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Immediate dental implants have greatly reduced the treatment time and the number of surgical interventions. Present case report describes the management of 17 year old female patient with mobile upper front teeth. After careful examination and treatment planning immediate implant treatment was initiated. The teeth were extracted atraumatically and two implants were placed into the extraction sockets followed by temporary prosthesis after a week interval. It was found that the immediate implant therapy reduced treatment length, preserved soft and hard tissues surrounding implant and minimum number of surgical procedures.
Keywords:  Immediate implants, atraumatic, extraction sockets, temporary prosthesis.

The loss of maxillary anterior teeth has major detrimental social implications, and it also causes serious functional, esthetic disabilities, in addition to compromising the patients’ quality of life.1 The anterior region of the maxillary jaw is frequently termed the “esthetic zone,” due to its high visibility and influence on facial appearance.2 The tooth loss can occur due to the several reasons such as diseases of dentition, congenital absence, trauma, various systemic diseases, and even as a mechanical failure.

Tooth replacement in this region can present a number of clinical challenges, depending on the selected mode of restoration. Conventional, fixed partial dentures, for example, may optimize function, but compromise esthetics and hygiene due to short pontics and ridge laps, respectively. In contrast, removable partial dentures may provide an acceptable esthetic appearance, but compromise masticatory function and survival of the adjacent supporting teeth. Implant-supported, single-tooth replacement is a treatment option that can replicate the missing dental anatomy and restore full function without altering or damaging the adjacent teeth.

The traditional method of implant placement takes almost 1 year, which is quite a lengthy waiting period for the patients. To shorten this time period, immediate implant placement in fresh extraction site has been considered promising and also has several advantages.1 These benefits include reduction of morbidity, reduction of alveolar bone resorption, preservation of gingival tissues and preservation of the papilla in the esthetic zone. With the extraction socket as a guide, the surgeon can also more easily determine the appropriate parallelism and alignment relative to the adjacent and opposing residual dentition.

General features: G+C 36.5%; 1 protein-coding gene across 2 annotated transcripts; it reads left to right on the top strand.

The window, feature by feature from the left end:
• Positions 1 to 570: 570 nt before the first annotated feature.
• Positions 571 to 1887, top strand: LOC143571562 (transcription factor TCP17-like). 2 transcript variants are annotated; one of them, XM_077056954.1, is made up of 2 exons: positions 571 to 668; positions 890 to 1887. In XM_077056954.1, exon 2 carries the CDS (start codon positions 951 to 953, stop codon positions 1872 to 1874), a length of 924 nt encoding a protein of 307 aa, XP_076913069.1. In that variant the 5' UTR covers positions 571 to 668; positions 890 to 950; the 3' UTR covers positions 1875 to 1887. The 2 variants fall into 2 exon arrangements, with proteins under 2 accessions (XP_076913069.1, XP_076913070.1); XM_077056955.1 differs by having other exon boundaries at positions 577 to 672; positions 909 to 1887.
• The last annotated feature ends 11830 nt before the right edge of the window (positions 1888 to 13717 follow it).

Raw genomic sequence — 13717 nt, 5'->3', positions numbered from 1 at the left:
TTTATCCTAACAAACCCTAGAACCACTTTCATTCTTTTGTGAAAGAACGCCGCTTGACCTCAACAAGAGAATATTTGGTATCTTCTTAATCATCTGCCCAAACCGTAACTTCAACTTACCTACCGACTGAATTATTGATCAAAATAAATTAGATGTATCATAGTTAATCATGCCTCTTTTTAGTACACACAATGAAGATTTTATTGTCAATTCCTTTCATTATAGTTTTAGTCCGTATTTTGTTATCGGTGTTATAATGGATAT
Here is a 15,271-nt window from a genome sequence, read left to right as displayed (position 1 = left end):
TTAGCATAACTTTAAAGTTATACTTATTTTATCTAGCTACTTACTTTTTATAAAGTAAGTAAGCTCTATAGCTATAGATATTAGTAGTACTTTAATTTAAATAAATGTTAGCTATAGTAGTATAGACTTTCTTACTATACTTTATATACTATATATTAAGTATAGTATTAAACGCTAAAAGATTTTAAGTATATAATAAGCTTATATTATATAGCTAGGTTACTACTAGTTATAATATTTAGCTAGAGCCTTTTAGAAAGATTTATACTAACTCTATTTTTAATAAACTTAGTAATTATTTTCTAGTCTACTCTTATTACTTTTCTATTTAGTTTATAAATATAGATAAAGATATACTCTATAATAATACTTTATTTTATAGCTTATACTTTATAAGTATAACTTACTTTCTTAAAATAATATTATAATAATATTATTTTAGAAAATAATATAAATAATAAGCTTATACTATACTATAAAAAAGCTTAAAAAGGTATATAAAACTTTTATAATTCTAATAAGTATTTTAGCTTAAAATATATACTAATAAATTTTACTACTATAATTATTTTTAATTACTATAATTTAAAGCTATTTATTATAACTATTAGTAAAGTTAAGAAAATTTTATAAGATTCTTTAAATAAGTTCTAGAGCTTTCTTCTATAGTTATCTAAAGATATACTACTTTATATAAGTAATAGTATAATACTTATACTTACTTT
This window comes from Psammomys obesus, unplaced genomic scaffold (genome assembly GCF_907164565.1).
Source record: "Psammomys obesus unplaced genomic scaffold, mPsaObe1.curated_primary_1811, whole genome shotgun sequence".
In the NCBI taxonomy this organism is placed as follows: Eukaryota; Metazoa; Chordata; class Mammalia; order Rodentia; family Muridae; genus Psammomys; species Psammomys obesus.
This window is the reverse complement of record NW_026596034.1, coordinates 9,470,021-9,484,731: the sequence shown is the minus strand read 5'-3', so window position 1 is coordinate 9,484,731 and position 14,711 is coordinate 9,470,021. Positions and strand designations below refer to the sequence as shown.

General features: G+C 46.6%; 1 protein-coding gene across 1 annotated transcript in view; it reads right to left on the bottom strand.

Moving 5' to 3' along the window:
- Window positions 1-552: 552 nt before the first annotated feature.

Immediate implant placement is most commonly indicated when tooth extraction is due to trauma, endodontic failure, root fracture, internal or external resorption, or extensive decay and the bony walls of the alveolus are still intact and is contraindicated in the presence of active infection; when there is insufficient bone beyond the tooth socket apex for initial implant stability; when there is a wide and/or long gingival recession.

The goal of implant therapy is to provide patients with a predictable and esthetically and functionally satisfying treatment outcome with a low risk of esthetic complications. For obvious reasons, it is desirable to achieve this goal with a minimum number of surgical procedures and in the shortest possible treatment time from tooth extraction to implant restoration.

We are hereby presenting a case of trauma in the maxillary anterior region of teeth and its management with the use of immediate implants for esthetic rehabilitation.

A 17 year old female patient reported to the Department of Periodontology and Oral Implantology, Sri Guru Ram Das Institute Of Dental Sciences And Research, Sri Amritsar with the chief complaint of mobile upper front  teeth. The patient presented with a history of an accidental fall two years back for which endodontic treatment w.r.t maxillary central incisors was done. Past medical and drug history were non-contributory.

Extraoral examination was non-significant.
Intraoral examination revealed restored and grade II mobile maxillary central incisors. Periodontal probing showed no presence of periodontal lesions around the central incisors or the adjacent teeth. Patient also exhibited good oral hygiene (FIGURE 1).

Radiographic examination: IOPA revealed periapical radiolucency and root resorption and horizontal bone loss w.r.t maxillary central incisors (FIGURE 2).

Treatment:  Unfavourable prognosis for the teeth was explained to the patient. Since she was conscious about esthetics and wanted early rehabilitation, immediate implant placement was the recommended line of treatment.  Due to the sound medical history, the case was prepared for surgery on the basis of the clinical and radiographic evidence. Treatment plan was explained to the patient and written consent was obtained.